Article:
are inherently wrong.

To correct the situation there is a patch to the linux kernel that adds a
F</proc/self/smaps> entry for each process. At the time of this writing
the patch is included in the mm-tree (linux-2.6.13-rc4-mm1) and is expected
to make it into the vanilla kernel in the near future.

F</proc/self/smaps> reports various sizes for each memory segment of a
process and allows to count the amount of shared memory correctly.

If C<Apache2::SizeLimit> detects a kernel that supports F</proc/self/smaps>
and if the C<Linux::Smaps> module is installed it will use them instead of
F</proc/self/statm>. You can prevent C<Apache2::SizeLimit> from using
F</proc/self/smaps> and turn on the old behaviour by setting
C<$Apache2::SizeLimit::USE_SMAPS> to 0 before the first check.

C<Apache2::SizeLimit> also resets C<$Apache2::SizeLimit::USE_SMAPS> to 0
if it somehow decides not to use F</proc/self/smaps>. Thus, you can
check it to determine what is actually used.

NOTE: Reading F</proc/self/smaps> is expensive compared to
F</proc/self/statm>. It must look at each page table entry of a process.
Further, on multiprocessor systems the access is synchronized with
spinlocks. Hence, you are encouraged to set the C<CHECK_EVERY_N_REQUESTS>

The following example shows the effect of copy-on-write:

    require Apache2::SizeLimit;
    package X;
    use strict;
    use Apache2::RequestRec ();
    use Apache2::RequestIO ();
    use Apache2::Const -compile=>qw(OK);

    my $x= "a" x (1024*1024);

    sub handler {
      my $r = shift;
      my ($size, $shared) = $Apache2::SizeLimit::HOW_BIG_IS_IT->();
      $x =~ tr/a/b/;
      my ($size2, $shared2) = $Apache2::SizeLimit::HOW_BIG_IS_IT->();
      $r->print("1: size=$size shared=$shared\n");
      $r->print("2: size=$size2 shared=$shared2\n");
      return Apache2::Const::OK;

  <Location /X>
    SetHandler modperl
    PerlResponseHandler X

The parent apache allocates a megabyte for the string in C<$x>. The
C<tr>-command then overwrites all "a" with "b" if the handler is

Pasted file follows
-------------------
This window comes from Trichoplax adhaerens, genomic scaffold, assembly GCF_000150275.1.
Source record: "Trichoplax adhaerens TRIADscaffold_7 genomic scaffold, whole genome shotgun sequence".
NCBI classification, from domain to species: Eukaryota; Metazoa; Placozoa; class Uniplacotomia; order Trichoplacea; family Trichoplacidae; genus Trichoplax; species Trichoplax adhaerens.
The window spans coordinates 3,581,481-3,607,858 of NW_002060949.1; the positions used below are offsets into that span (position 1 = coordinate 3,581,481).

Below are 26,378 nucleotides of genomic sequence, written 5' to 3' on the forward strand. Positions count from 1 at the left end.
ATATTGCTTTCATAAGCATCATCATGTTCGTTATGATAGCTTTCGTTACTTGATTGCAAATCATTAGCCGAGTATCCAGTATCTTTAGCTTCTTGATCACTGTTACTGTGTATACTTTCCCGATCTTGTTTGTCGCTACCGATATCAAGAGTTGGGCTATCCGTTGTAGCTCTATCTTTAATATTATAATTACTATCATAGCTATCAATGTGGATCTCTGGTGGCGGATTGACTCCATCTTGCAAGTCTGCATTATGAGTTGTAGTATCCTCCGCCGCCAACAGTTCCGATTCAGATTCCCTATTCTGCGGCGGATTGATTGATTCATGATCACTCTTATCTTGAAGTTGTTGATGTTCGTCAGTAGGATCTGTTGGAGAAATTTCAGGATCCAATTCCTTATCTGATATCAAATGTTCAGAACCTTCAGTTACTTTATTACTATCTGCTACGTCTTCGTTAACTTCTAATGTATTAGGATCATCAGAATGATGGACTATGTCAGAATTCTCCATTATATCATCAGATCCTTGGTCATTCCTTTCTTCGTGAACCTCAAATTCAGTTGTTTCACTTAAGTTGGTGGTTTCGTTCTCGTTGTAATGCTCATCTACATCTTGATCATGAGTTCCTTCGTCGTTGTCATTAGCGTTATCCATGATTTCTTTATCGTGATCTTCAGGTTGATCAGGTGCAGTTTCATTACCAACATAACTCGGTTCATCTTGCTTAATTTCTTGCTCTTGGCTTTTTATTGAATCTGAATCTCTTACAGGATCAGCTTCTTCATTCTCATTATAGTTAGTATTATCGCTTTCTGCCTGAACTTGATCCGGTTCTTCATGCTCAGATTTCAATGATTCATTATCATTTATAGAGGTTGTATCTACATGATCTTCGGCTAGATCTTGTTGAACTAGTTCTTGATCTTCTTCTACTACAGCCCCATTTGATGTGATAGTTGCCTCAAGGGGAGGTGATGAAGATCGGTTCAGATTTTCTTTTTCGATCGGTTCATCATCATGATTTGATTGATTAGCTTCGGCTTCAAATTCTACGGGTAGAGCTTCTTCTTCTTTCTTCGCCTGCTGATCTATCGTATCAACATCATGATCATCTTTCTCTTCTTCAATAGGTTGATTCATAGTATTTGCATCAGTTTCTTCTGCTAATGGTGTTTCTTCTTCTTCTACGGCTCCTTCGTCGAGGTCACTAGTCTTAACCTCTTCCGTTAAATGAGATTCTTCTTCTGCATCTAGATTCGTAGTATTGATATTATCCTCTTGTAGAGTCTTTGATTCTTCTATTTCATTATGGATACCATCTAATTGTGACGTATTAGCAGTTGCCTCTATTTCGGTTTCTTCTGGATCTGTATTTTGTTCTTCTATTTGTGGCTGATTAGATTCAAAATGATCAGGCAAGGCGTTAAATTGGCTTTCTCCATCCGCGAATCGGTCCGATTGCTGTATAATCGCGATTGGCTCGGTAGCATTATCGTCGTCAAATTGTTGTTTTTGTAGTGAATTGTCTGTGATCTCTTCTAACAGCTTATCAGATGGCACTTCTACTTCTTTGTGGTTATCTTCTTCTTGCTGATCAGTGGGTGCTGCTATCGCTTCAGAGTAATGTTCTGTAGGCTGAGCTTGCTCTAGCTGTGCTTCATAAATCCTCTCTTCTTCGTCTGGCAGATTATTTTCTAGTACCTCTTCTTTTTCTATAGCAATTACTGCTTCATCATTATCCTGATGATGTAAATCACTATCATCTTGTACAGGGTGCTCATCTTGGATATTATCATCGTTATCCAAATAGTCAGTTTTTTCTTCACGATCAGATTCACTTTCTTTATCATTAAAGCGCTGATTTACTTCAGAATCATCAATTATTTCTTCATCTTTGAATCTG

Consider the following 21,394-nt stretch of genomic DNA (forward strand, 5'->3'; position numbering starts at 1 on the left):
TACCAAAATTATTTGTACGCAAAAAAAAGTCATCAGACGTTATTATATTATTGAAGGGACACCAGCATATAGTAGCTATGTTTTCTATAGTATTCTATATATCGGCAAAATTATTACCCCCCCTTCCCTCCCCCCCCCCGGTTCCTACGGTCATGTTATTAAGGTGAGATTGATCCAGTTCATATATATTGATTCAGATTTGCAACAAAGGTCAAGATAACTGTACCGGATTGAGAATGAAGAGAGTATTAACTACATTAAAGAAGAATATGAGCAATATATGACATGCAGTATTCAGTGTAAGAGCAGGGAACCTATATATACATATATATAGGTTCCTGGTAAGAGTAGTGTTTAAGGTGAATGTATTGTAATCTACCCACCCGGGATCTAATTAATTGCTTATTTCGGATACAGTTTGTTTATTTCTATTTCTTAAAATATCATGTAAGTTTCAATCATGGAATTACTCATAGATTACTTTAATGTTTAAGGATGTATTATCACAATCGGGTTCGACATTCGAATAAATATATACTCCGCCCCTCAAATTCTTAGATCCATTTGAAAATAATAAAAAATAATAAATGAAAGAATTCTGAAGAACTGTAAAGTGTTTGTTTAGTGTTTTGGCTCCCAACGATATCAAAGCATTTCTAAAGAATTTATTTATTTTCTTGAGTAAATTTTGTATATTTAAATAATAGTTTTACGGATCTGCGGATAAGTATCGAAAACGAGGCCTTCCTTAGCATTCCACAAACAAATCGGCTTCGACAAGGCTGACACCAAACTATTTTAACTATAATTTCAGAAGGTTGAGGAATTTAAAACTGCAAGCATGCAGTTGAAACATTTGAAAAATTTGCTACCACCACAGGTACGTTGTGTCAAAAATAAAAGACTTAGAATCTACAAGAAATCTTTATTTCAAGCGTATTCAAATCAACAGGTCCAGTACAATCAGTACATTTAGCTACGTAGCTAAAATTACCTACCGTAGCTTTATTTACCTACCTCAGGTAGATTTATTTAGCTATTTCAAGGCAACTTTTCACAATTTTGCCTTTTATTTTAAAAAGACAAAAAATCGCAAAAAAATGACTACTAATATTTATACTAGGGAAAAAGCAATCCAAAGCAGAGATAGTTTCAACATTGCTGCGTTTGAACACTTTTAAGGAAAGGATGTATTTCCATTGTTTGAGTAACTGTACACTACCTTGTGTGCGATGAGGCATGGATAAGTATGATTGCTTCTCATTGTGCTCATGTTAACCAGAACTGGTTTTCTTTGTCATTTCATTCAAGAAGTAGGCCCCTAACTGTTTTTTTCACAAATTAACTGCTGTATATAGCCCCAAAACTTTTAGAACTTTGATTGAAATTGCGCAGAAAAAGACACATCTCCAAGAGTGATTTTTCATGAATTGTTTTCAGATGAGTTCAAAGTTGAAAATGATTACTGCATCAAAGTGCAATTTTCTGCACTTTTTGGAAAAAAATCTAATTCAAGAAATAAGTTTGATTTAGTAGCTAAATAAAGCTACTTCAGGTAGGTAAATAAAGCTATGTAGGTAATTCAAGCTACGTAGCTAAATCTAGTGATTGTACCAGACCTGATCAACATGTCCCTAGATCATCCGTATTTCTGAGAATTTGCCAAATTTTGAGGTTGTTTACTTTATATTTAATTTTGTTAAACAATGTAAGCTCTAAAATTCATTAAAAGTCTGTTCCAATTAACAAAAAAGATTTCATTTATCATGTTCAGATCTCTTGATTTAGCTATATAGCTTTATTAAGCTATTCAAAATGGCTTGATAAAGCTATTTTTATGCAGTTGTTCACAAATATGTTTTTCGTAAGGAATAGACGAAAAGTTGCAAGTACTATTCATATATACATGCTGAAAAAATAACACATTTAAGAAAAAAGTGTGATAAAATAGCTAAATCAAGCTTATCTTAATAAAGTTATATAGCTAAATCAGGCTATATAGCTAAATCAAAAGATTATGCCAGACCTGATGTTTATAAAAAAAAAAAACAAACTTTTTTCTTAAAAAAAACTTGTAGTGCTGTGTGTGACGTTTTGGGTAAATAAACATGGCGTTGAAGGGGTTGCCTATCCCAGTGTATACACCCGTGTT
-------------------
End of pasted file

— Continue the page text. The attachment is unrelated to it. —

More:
called with an argument. This write is done in place, thus, the
process size doesn't change. Only C<$x> is not shared anymore by
means of copy-on-write between the parent and the child.

If F</proc/self/smaps> is available curl shows:

  r2@s93:~/work/mp2> curl http://localhost:8181/X
  1: size=13452 shared=7456
  2: size=13452 shared=6432

Shared memory has lost 1024 kB. The process' overall size remains unchanged.

Without F</proc/self/smaps> it says:

  r2@s93:~/work/mp2> curl http://localhost:8181/X
  1: size=13052 shared=3628
  2: size=13052 shared=3636

One can see the kernel lies about the shared memory. It simply doesn't count 
copy-on-write pages as shared.

=item Solaris 2.6 and above

For Solaris we simply retrieve the size of F</proc/self/as>, which
contains the address-space image of the process, and convert to KB.
Shared memory calculations are not supported.

NOTE: This is only known to work for solaris 2.6 and above. Evidently
the /proc filesystem has changed between 2.5.1 and 2.6. Can anyone
confirm or deny?

=item BSD

Uses C<BSD::Resource::getrusage()> to determine process size.  This is
pretty efficient (a lot more efficient than reading it from the
I</proc> fs anyway).

=item AIX?

Uses C<BSD::Resource::getrusage()> to determine process size.  Not
sure if the shared memory calculations will work or not.  AIX users?

=item Win32

Under mod_perl 1, SizeLimit provided basic functionality by using 
C<Win32::API> to access process memory information.  This worked 
because there was only one mod_perl thread.  With mod_perl 2, Win32 
runs a true threaded MPM, which unfortunately means that we can't 
tell the size of each interpreter.  Win32 support is disabled until 
a solution for this can be found.


If your platform is not supported, and if you can tell us how to check
for the size of a process under your OS (in KB), then we will add it to
the list.  The more portable/efficient the solution, the better, of

=head2 Supported MPMs

At this time, C<Apache2::SizeLimit> does not support use under threaded
MPMs.  This is because there is no efficient way to get the memory
usage of a thread, or make a thread exit cleanly.  Suggestions and
patches are welcome on L<the mod_perl dev mailing

=head1 Copyright

mod_perl 2.0 and its core modules are copyrighted under
The Apache Software License, Version 2.0.

=head1 Author

Doug Bagley E<lt>doug+modperl bagley.orgE<gt>, channeling Procrustes.

Brian Moseley E<lt>ix maz.orgE<gt>: Solaris 2.6 support

Doug Steinwand and Perrin Harkins E<lt>perrin elem.comE<gt>: added
support for shared memory and additional diagnostic info

Matt Phillips E<lt>mphillips virage.comE<gt> and Mohamed Hendawi
E<lt>mhendawi virage.comE<gt>: Win32 support

Torsten Foertsch E<lt>torsten.foertsch gmx.netE<gt>: Linux::Smaps support